Why Not Carter and Figgy?By: robertjames
It appears Mets fans will be forced to suffer even more inexplicably bad roster moves. This off-season started with the Mets overpaying for Alex Cora, and “aggressively pursuing” and acquiring Gary Matthews Jr. As a result, it looks like it will end with a sad lack of roster spots for Chris Carter and Nelson Figueroa.
As noted, two parts of the Mets’ bench are devoted to Gary Matthews Jr. and Alex Cora, who both have little to offer on either side of the ball. It hasn’t been set in stone yet, but the New York Post mentioned earlier this week that although Chris Carter is batting .444 this spring, the final bench spots will likely go to Frank Catalanotto and Mike Jacobs.
I understand the love for Catalanotto. He hits righties pretty well, has experience all over the diamond, is a local, and has been known to wear a handlebar mustache – but Jacobs? Here’s what we know about Mike: he’s a power hitting left hander who struggles mightily against lefties. Spring numbers aren’t necessarily telling, but Jacobs is hitting .174. Historically, he strikes out a ton and walks very little (career .34 BB/K ratio).
Chris Carter on the other hand, is a guy who has never really gotten a shot. He couldn’t necessarily be called a AAAA player because he’s never really had the opportunity to prove he stinks at the Major League level. What he has done is show up in training camp and tear the cover off the ball. He has an absurd .444 batting average and a 1.556 OPS. Throughout camp, he has showcased enough intensity to earn the nickname “The Animal,” and by most accounts he is the first guy in and last guy out of the weight room. You would think his efforts, coupled with the fact that the Mets gave up whatever compensation they would have gotten from Billy Wagner’s free agency, would have gotten him the nod. But no. No, the Mets seem smitten with Jacobs, and Carter seems destined for another tour of AAA. In that regard he’s not much different from Nelson Figueroa.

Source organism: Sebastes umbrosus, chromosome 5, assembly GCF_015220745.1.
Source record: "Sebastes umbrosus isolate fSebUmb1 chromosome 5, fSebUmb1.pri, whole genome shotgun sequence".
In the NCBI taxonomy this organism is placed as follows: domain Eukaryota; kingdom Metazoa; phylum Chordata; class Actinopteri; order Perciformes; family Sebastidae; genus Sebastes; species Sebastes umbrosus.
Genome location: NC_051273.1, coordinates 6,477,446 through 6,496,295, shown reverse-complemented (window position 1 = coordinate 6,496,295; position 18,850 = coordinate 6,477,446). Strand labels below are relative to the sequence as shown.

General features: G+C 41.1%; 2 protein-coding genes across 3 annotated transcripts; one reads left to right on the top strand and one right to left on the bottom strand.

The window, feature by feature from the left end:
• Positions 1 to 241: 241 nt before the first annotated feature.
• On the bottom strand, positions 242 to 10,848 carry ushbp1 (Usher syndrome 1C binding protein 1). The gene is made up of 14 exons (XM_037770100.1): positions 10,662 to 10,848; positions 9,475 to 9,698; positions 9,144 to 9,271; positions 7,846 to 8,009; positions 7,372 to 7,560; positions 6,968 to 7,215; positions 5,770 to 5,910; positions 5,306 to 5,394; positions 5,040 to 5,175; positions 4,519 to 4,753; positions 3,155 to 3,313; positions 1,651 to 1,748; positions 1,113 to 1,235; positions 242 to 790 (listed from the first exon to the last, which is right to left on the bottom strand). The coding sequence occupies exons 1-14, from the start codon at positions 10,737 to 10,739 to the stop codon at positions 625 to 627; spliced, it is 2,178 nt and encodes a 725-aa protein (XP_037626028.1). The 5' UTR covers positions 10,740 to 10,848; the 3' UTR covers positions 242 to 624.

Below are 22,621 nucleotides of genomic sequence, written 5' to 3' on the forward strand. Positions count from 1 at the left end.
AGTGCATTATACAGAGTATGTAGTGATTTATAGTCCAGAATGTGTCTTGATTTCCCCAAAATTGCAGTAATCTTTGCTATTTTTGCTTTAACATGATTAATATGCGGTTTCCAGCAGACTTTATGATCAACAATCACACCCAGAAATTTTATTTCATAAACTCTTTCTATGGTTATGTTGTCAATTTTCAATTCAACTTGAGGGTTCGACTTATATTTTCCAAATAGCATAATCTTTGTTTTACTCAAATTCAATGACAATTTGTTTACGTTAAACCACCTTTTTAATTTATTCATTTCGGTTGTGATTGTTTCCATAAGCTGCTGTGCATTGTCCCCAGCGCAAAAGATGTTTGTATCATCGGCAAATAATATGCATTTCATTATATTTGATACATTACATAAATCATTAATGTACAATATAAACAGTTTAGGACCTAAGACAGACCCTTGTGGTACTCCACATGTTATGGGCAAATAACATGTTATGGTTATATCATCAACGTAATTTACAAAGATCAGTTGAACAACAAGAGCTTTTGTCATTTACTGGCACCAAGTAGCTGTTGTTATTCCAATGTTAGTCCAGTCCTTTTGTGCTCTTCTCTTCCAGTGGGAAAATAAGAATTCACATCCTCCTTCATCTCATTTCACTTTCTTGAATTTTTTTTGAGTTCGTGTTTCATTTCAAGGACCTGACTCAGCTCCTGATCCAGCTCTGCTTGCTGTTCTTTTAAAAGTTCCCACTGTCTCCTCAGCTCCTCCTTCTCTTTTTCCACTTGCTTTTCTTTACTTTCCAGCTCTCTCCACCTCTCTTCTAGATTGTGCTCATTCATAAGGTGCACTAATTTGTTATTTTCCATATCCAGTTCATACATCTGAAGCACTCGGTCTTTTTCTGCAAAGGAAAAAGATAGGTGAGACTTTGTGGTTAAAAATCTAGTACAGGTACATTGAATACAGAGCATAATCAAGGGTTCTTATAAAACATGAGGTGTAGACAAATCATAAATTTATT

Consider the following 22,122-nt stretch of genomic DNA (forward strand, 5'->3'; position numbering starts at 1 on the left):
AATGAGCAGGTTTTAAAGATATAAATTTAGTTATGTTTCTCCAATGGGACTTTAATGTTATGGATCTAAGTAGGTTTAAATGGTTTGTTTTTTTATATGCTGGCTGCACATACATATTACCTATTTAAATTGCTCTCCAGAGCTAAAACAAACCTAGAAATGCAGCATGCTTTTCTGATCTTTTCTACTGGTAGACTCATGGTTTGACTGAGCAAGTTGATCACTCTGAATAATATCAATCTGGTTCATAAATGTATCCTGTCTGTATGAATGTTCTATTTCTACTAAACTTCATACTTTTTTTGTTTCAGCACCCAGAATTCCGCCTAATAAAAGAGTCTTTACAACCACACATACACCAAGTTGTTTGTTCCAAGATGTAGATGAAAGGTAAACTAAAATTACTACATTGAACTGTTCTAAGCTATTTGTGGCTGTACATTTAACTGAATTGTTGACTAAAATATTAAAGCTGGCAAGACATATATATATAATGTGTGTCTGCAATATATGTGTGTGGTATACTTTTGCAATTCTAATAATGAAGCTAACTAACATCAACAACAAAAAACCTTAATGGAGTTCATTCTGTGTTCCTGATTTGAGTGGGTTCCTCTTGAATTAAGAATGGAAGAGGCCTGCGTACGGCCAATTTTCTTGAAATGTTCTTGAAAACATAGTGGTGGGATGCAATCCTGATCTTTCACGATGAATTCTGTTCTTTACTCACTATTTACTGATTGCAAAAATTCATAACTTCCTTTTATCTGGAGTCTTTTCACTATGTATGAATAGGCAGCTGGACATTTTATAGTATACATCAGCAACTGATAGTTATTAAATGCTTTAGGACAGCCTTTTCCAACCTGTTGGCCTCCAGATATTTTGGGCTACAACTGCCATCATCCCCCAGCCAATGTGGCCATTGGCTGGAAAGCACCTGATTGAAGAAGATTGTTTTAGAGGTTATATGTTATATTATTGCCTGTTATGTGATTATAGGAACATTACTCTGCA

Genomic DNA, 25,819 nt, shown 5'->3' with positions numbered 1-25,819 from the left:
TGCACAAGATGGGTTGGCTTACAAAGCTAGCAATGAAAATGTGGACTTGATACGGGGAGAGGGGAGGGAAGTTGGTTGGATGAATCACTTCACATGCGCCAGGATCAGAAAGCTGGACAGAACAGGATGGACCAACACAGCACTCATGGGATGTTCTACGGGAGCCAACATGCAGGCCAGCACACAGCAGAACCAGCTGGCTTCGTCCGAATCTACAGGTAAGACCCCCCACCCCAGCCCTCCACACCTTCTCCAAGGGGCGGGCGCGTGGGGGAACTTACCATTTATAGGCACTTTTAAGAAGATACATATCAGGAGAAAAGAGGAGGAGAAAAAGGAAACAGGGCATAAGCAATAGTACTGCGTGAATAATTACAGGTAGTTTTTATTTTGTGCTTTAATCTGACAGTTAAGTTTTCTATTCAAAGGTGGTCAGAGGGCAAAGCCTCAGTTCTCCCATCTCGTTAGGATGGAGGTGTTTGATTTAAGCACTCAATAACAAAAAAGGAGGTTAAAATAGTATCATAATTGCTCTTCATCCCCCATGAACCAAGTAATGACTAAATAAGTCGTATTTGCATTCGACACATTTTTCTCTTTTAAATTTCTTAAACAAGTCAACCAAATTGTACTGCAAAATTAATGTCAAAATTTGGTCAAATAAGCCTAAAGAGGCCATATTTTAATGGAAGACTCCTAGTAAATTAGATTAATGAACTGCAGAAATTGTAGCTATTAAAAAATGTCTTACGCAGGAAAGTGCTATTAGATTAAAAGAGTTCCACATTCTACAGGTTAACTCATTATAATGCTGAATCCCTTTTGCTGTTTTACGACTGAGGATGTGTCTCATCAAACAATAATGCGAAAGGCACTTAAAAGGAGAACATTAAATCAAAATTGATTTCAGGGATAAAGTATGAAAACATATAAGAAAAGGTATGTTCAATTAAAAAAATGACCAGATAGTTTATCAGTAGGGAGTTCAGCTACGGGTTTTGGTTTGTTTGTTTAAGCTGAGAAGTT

Figueroa has been lights out, going after the 5th starter spot like a man possessed. Last season, when the rest of the team was mailing it in, he closed it out with a complete game shutout. He is a local guy who wears his heart on his sleeve and is easy to root for, and he’s versatile.
You would think that a team like the Mets would be clamoring for some stability and versatility in a rotation so laden with question marks, but Figueroa seems like the odd man out. Fernando Nieve, a hard thrower who averaged fewer than 5 innings a start, will battle with Jon Niese, who hasn’t really seized the opportunity this spring. In the bullpen, the Mets are inclined to give a look to phenom Jenrry Mejia, who throws hard but lacks command. This leaves Figueroa as the odd man out.
This is a mistake on so many levels. First, Mejia only stands to be successful by coming out throwing, and will not be afforded the opportunity to work on secondary offerings that are raw but promising. Second, should he be successful in this regard he’ll be faced with the Joba dilemma – learning the difference between throwing and pitching, the bumps that come with it in the most intense media market in the world, and airwaves ablaze with fans demanding he become “A RELIEVUHHH!” Finally it’s unnecessary. The Mets already have options in the pen. They have Hisanori Takahashi, whose unorthodox style, large repertoire, and control should baffle major league hitters for a while. They have Kiko Calero, coming off a career best season, and they have Bobby Parnell, another young, hard thrower who was decent in relief last year. All could theoretically do as well as Mejia without sacrificing any real upside. Unfortunately the Mets think otherwise, and as a result, it looks like Nelson is headed to Japan.
What’s so sad about these situations isn’t the quality of the players. Carter is probably better than Jacobs, and at the end of the day we’re talking about the last spot on the bench. Figueroa is a fringe long man on a good team. What’s sad is the lack of reward for the effort put forth by two guys on a team that so often shows a malaise consistent with the conversational tone of their manager. Alex Cora’s contract would suggest that the Mets are big on intangibles, but cutting these two guys suggests that maybe that’s just their way of explaining away a bad contract. I hope I’m wrong, and these guys end up on the roster, providing the fire and effort that was lacking last year, but it looks bad right now.